Legendary Harlem jazz trumpeter, singer and conductor Doc Cheatham, 1905 – 1997 (video)

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Adolphus Anthony Cheatham, better known as Doc Cheatham, June 13, 1905 – June 2, 1997, was an American jazz trumpeter, singer, and conductor who lived at 50 West 106th Street in Harlem, New York.

He is also the grandfather of musician Theo Croker.

Youth

Doc Cheatham was born in Nashville, Tennessee, of African, Cherokee and Choctaw descent.

He noted that there was no jazz music there in his youth; Like many in the United States, he was introduced to the style by early recordings and touring groups in the late 1910s.

He abandoned his family’s plans for him to be a pharmacist (while retaining the medically inspired nickname “Doc”) to play music, initially playing the soprano and tenor saxophone in addition to the trumpet in Afro theater. – American vaudeville from Nashville.

Cheatham then toured in groups accompanying blues singers on the Theater Owners Booking Association circuit.

His early jazz influences included Henry Busse and Johnny Dunn, but when he moved to Chicago in 1924 he heard King Oliver.

Oliver’s game was a revelation for Cheatham. Cheatham followed the Jazz King everywhere. Oliver gave young Cheatham a mute that Cheatham cherished and played with for the rest of his career.

Another revelation came the following year when Louis Armstrong returned to Chicago. Armstrong is said to have a lifelong influence on Cheatham, describing him as “an ordinary-extraordinary man.”

Work with well-known brands

Cheatham played in Albert Wynn’s group (and sometimes replaced Armstrong at the Vendome Theater), and recorded on saxophone with Ma Rainey before moving to Philadelphia in 1927, where he worked with Bobby Lee and Wilbur’s groups from Paris before moving to New York. City the following year.

After a short stint with Chick Webb, he went on tour in Europe with Sam Wooding’s group.

Cheatham returned to the United States in 1930 and performed with Marion Handy and the McKinney Cotton Pickers before landing a job with Cab Calloway. Cheatham was Calloway’s principal trumpeter from 1932 to 1939.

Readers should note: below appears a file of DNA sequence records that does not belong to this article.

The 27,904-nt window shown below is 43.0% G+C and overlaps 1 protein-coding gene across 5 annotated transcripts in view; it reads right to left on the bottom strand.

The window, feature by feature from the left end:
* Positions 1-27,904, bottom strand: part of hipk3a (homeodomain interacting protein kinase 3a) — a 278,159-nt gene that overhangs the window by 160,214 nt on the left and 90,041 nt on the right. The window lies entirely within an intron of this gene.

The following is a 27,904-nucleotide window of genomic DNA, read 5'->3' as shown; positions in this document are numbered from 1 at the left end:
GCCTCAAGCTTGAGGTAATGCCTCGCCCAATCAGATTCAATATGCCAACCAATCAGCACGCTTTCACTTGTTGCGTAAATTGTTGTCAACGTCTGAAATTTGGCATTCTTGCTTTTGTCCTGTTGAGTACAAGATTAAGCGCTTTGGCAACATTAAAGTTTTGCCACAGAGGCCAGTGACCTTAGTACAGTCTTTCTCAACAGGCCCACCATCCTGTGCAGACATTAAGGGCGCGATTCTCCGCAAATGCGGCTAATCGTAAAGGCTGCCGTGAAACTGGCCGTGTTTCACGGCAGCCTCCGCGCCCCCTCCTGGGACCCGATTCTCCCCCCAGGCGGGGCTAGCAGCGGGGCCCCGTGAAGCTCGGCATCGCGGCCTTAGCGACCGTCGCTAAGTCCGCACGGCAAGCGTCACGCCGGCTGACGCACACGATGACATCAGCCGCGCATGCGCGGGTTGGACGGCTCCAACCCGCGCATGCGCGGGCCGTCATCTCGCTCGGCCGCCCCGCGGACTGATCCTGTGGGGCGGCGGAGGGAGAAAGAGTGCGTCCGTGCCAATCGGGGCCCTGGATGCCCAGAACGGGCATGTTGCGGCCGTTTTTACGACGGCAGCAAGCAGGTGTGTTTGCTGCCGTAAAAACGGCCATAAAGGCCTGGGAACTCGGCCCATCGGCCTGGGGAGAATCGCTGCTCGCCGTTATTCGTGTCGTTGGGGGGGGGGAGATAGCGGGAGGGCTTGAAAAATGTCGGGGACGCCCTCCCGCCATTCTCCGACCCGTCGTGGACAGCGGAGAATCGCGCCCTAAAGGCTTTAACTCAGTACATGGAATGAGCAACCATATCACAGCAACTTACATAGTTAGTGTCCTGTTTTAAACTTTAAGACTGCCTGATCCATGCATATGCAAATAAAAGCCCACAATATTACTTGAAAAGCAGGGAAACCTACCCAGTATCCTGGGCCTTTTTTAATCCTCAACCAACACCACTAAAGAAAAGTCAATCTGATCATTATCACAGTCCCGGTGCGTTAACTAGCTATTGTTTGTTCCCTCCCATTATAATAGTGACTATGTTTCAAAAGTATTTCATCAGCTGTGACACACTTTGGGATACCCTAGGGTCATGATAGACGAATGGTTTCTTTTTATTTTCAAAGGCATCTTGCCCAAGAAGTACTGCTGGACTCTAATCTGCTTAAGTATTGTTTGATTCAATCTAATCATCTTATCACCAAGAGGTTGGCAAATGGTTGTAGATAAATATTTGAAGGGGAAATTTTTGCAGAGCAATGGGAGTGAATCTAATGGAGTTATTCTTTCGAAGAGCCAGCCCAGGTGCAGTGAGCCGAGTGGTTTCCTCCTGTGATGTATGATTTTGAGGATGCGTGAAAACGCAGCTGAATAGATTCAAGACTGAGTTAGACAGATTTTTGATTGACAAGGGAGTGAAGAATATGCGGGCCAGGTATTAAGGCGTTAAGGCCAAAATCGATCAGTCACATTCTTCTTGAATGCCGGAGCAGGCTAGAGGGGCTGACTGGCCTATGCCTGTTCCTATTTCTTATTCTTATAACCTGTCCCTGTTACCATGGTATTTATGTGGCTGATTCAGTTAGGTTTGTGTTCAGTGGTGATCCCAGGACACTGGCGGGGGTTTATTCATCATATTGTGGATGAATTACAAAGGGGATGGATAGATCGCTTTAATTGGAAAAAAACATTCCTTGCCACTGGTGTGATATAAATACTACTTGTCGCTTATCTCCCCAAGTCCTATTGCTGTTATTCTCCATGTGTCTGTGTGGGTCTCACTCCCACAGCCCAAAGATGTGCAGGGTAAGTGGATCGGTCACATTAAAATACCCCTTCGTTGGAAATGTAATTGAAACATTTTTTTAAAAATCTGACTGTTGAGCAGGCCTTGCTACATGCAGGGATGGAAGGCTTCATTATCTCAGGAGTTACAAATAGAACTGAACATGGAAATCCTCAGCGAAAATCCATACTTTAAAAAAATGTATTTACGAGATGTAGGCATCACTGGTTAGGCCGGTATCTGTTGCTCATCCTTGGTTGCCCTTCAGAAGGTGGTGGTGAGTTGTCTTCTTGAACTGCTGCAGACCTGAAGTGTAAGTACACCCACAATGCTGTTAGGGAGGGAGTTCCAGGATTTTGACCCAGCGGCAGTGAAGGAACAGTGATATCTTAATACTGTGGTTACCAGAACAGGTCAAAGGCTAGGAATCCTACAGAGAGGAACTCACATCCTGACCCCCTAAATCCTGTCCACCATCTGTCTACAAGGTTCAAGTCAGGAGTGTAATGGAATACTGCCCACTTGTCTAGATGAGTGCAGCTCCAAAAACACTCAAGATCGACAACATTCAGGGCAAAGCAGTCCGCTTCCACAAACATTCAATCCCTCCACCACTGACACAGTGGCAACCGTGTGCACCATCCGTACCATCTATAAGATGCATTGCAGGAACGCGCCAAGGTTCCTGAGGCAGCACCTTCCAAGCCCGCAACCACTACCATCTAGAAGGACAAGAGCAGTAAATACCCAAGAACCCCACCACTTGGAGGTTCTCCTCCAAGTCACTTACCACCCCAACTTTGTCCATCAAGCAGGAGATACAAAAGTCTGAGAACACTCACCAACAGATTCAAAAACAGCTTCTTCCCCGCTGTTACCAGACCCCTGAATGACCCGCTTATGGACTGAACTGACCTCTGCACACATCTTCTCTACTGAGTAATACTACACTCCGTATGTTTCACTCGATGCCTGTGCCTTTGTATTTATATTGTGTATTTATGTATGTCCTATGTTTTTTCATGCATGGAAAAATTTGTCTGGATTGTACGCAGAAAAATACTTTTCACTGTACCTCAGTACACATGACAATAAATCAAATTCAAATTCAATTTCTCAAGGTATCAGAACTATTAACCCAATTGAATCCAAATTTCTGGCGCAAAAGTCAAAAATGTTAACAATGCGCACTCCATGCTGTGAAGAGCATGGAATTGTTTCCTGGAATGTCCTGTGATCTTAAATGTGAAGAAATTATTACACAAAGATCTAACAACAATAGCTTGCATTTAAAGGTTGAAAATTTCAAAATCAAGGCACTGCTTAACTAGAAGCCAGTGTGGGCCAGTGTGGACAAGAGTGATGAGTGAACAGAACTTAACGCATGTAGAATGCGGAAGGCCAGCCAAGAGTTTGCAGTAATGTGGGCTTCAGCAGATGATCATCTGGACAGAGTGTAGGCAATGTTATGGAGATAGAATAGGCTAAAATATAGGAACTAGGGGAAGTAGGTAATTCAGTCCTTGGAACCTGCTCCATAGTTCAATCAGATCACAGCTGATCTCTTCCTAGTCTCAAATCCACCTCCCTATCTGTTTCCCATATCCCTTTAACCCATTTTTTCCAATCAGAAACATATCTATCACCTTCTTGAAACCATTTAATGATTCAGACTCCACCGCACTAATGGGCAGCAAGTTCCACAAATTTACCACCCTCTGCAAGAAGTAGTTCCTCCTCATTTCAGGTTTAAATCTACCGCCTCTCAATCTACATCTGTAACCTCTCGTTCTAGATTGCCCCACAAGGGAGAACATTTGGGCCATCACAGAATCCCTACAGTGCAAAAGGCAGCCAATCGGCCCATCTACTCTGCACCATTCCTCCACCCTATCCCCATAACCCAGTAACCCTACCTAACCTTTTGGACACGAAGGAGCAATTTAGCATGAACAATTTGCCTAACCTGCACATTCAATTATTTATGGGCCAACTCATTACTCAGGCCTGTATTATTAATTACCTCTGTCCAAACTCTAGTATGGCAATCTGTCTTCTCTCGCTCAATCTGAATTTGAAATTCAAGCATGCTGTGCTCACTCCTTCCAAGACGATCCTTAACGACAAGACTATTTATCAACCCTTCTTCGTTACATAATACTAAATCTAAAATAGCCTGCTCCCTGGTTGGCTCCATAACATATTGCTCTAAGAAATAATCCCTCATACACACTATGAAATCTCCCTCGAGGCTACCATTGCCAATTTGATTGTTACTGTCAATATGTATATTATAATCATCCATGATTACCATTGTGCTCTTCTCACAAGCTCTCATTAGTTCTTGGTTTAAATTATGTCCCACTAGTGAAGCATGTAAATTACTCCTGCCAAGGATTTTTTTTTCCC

According to a personal discussion with Doc Cheatham, he studied with Max Schlossberg for 6 months in 1931. “I broached the subject, at Sweet Basil, because his tone was like Schlossberg’s; I had heard Schlossberg, my great-uncle, play once at home in 1936. [Norman M. Canter, M.D.]

He performed with Benny Carter, Teddy Wilson, Fletcher Henderson, and Claude Hopkins in the 1940s; after World War II he began working regularly with Latin groups in New York, including groups of Perez Prado, Marcelino Guerra, Ricardo Ray (whose catchy album “Jala, Jala Boogaloo, Volume II” played exquisitely (but not credited), especially on the track “Mr. Trumpet Man”, Machito and others.

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The first time Cheatham joined Machito’s group, he was fired because he couldn’t keep up with the clave beat.

Cheatham finally took the hit. In addition to continuing Latin concerts, he again performed with Wilbur from Paris and Sammy Price. He led his own group on Broadway for five years starting in 1960, after which he toured with Benny Goodman.

In 1959, the US State Department funded a trip for conductor Herbie Mann to visit Africa, after hearing his version of “African Suite”.

The grueling 14 week tour took place between 12/31/1959 and 4/4/1960. Staff: Herbie Mann, conductor, flute and saxophone. Johnny Rae, vibist and arranger.

Don Payne, bass Doc Cheatham, trumpet Jimmy Knepper, trombone Patato Valdez, conguero Jose Mangual, bongos. Destinations on the official itinerary: Sierra Leone, Liberia, Nigeria, Mozambique, Rhodesia, Tanganyika, Kenya, Ethiopia, Sudan, Morocco, Tunisia.

Further work

In the 1970s, Doc Cheatham did a vigorous self-assessment to improve his playing, including recording himself and critically listening to the recordings, and then striving to eliminate all clichés from his playing. paid off, and Doc received increasing critical attention.

His singing career began almost by accident in a Parisian recording studio on May 2, 1977. To check the level and microphone at the start of a recording session with Sammy Price’s band, Cheatham sang and performed is made his way through a few choruses of “What Can I Say Dear After Saying I’m Sorry”.

The miking was good from the start and the tape recorder was already spinning, and the track was released on the LP Doc Cheatham: Good for What Ails You.

His vocals were well received and Cheatham continued to sing in addition to playing music for the rest of his career.

Cheatham has toured extensively in addition to his regular Sunday gig at the head of the band at Sweet Basil in Manhattan’s Greenwich Village during his last decade. During one of his frequent trips to New Orleans, Louisiana, he met and befriended the young trumpet virtuoso, Nicholas Payton.

In 1996, the two trumpeters and pianist Butch Thompson recorded a CD for Verve Records, Doc Cheatham and Nicholas Payton.

The Recording Academy nominated Cheatham for Best Jazz Instrumental Solo and Best Jazz Instrumental Performance, Individual or in Group.

In 1998, Doc received a Grammy posthumously for Best Jazz Solo for “Stardust” on his CD, Doc Cheatham and Nicholas Payton. His wife Amanda and daughter Alicia accepted the Grammy on his behalf.

Interview with Doc Chetum:

Death

Doc Cheatham continued to play until two days before his death from a stroke, eleven days before his 92nd birthday.

Photo credit: 1) Doc Cheatham. 2) Doc Cheatham, Youtube.com.


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